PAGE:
Dwight Hall at Yale is pleased to announce the founder, president, and chairman of Impact America Stephen Black (LAW ‘97) has been named the 2017-18 Jane & William E. Curran ’49 Distinguished Mentor.

Stephen Black (LAW ’97) is director of the Center for Ethics & Social Responsibility at the University of Alabama and is founder, president, and chairman of Impact America: A Student Service Initiative.  Black worked at Maynard Cooper & Gale law firm in Birmingham after graduating from Yale Law School. Three years later he was called to public service in policy and economic development work with the state of Alabama. After speaking to thousands of students, he was encouraged by their enthusiasm and turned his focus to founding the Center for Ethics & Social Responsibility at the University of Alabama. In 2004, he founded Impact Alabama, which he later changed to Impact America, where he serves as president and chairman. Impact America is an award-winning nonprofit with a staff of 63 full-time college graduates who have provided more than 8,000 college students the opportunity to participate in structured service projects designed to promote learning and leadership development. In 2008, Black received the Robert Wood Johnson Foundation Community Health Leaders Award for his work with FocusFirst, an initiative out of Impact America in which students visit rural and urban areas with high-tech screening cameras that can detect a wide range of vision problems in pre-schoolers when the results are reviewed by vision professionals.

Dwight Hall Co-Coordinator Matthew Coffin ‘19 and Executive Director Peter Crumlish present Stephen Black with the Curran Distinguished Mentor Award.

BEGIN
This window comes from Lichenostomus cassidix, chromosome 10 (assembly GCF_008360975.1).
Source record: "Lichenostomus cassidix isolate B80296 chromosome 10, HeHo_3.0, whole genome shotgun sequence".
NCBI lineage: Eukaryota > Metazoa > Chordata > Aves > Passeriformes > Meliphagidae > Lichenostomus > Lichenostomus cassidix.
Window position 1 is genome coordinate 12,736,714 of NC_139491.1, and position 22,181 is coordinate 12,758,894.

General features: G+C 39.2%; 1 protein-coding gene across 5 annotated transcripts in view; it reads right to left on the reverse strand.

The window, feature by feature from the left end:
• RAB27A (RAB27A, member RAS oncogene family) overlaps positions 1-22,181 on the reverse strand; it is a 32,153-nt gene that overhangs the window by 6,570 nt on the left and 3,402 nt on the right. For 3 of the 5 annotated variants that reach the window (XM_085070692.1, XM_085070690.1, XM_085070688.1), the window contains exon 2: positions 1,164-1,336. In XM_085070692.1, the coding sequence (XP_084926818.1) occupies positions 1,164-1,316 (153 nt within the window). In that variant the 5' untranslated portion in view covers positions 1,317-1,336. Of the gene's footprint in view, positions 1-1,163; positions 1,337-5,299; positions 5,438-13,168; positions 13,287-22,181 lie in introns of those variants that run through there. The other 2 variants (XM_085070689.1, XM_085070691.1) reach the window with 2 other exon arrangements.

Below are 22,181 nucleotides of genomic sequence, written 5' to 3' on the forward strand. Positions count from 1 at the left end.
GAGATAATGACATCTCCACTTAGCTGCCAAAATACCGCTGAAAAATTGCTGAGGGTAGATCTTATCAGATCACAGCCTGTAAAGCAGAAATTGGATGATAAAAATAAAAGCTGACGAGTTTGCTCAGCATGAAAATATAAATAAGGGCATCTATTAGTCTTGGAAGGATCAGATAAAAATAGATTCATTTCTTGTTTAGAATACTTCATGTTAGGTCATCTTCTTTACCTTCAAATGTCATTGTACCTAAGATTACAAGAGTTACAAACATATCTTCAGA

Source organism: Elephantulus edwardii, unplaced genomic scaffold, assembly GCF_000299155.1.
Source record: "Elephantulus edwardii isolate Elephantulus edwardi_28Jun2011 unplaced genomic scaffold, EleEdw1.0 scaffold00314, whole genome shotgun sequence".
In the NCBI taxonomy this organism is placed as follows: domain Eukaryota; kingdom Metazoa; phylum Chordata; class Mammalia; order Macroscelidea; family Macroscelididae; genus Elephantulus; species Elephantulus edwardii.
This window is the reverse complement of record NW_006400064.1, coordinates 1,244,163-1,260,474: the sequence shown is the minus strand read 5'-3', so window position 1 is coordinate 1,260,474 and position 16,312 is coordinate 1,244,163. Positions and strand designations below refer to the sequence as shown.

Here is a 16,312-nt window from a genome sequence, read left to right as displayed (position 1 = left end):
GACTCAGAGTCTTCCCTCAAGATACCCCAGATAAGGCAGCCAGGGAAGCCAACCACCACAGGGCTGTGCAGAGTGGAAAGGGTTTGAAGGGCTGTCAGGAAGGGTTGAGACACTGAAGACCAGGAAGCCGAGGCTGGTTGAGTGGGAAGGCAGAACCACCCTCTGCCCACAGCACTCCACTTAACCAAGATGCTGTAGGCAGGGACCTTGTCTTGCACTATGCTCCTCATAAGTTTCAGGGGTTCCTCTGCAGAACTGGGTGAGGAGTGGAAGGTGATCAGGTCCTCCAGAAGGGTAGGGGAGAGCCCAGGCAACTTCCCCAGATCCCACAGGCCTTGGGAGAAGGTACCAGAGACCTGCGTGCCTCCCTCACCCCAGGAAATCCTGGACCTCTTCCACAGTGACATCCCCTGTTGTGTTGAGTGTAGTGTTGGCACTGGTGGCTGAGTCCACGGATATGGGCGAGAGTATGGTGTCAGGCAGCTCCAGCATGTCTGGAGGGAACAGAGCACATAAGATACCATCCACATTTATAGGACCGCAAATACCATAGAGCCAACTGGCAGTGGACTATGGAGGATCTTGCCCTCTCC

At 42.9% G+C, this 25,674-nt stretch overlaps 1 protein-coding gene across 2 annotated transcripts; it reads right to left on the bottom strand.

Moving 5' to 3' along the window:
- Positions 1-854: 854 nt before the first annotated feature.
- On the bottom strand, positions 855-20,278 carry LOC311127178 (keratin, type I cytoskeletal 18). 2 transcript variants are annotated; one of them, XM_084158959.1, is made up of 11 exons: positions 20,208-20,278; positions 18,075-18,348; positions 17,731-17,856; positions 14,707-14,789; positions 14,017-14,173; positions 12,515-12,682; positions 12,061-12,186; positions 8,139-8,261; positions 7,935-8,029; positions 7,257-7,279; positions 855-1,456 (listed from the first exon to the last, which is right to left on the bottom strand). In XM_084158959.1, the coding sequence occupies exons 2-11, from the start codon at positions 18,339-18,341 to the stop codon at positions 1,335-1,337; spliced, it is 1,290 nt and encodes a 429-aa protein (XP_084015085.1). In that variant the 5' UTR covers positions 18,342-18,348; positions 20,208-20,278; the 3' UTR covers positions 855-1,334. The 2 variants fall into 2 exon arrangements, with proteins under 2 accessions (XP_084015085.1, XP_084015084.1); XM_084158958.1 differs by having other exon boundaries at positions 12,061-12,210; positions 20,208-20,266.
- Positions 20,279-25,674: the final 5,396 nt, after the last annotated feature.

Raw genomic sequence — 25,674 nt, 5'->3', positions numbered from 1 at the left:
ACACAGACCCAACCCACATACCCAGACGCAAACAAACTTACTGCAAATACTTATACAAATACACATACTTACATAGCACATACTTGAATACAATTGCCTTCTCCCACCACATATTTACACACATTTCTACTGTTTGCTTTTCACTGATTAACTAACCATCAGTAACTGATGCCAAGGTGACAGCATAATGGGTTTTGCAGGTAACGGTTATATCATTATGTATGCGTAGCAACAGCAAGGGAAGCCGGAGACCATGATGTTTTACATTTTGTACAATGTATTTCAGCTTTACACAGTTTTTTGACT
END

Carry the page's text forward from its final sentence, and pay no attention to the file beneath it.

About the Curran Distinguished Mentor Program

The Jane & William E. Curran ’49 Distinguished Mentor Program recognizes leaders who have made remarkable contributions in public service and toward social justice and invites them to serve as mentors to Yale University students by sharing their expertise, experience, and insights. The mission of Dwight Hall is to nurture and inspire students as leaders of social change and to advance justice and service in New Haven and around the world. The Jane & William E. Curran ’49 Distinguished Mentor Program supports this mission by providing students with access to role models who have demonstrated life-long commitments to promoting the public good.

Past Curran Distinguished Mentors include former Mayor of Baltimore and Dean of Howard University School of Law Kurt Schmoke ‘71, former President of the Natural Resources Defense Council (NRDC) Frances Beinecke ‘71 FES ‘74, former CEO of Proctor & Gamble and co-chair of the National Underground Railroad Freedom Center John E. Pepper, Jr. ‘60, author Kevin Salwen, the Honorable Shirley Sagawa, Founder of College Summit J.B. Schramm ‘86, CEO of Citizens University Eric Liu ‘90, Baroness Catherine Margaret Ashton, and Jerusalem Peacebuilders founders Dorothy Porter ‘86 and Rev. Canon Nicholas ‘86 DIV ‘94.

Publication Date: 
Tuesday, November 28, 2017